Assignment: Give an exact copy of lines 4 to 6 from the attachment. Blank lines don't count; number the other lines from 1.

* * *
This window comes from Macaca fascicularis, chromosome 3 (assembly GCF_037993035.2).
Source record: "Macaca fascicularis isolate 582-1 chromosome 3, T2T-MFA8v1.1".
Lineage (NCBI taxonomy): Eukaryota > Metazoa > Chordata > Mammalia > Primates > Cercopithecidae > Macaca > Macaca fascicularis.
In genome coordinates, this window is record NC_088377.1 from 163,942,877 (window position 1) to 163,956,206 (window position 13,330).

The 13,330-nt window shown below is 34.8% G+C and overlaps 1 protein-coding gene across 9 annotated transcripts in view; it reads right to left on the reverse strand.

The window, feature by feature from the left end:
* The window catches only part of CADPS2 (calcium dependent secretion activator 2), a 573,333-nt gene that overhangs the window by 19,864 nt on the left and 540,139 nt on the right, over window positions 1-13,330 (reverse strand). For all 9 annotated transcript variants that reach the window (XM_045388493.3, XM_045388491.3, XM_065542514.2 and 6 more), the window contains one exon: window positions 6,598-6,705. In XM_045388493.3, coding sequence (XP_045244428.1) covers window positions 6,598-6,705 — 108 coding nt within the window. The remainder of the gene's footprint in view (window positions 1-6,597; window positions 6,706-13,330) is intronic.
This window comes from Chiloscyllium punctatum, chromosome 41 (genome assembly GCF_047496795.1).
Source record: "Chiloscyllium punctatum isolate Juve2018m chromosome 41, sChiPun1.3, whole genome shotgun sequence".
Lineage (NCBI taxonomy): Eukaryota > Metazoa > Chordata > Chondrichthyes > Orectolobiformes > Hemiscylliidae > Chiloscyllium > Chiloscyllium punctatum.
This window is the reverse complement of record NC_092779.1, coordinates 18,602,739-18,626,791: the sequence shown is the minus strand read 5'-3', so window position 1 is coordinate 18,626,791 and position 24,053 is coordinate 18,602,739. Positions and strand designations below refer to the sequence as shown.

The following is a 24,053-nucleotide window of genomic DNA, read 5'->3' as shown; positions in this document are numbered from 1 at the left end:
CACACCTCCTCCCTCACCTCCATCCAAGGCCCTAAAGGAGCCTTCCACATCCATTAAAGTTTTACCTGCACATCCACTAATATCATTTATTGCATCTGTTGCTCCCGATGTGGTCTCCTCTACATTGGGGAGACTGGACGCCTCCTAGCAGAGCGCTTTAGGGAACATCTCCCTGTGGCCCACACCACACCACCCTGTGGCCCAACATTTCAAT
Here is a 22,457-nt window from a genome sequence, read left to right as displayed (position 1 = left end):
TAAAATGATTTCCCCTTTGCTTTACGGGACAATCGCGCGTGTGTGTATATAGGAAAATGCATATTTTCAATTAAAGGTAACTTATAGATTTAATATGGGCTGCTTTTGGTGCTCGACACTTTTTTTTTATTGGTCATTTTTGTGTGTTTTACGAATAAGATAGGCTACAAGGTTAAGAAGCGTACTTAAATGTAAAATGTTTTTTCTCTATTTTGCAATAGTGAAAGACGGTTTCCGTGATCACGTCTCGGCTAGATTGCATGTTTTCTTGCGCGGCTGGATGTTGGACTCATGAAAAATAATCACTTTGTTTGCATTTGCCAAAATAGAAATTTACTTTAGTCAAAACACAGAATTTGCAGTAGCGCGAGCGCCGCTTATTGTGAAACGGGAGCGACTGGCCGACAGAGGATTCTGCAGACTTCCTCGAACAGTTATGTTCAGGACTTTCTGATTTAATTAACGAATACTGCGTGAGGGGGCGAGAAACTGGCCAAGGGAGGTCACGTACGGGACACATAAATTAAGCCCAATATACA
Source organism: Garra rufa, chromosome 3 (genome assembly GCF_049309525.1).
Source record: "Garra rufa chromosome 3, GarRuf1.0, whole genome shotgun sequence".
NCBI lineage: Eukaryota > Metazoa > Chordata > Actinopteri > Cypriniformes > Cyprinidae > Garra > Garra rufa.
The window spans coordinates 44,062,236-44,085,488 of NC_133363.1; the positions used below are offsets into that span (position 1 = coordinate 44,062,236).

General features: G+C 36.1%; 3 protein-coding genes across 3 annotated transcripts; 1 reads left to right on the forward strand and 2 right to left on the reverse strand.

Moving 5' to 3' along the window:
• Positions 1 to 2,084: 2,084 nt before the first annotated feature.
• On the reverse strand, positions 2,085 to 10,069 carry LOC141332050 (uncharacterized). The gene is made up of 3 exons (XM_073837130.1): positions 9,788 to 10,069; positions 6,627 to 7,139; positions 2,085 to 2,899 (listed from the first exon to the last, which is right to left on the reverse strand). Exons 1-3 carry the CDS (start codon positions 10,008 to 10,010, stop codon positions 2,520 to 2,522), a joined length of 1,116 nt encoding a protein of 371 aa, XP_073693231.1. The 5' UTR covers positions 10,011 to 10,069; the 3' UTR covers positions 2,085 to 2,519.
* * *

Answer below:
In genome coordinates, this window is record NC_088377.1 from 163,942,877 (window position 1) to 163,956,206 (window position 13,330).

The 13,330-nt window shown below is 34.8% G+C and overlaps 1 protein-coding gene across 9 annotated transcripts in view; it reads right to left on the reverse strand.

The window, feature by feature from the left end: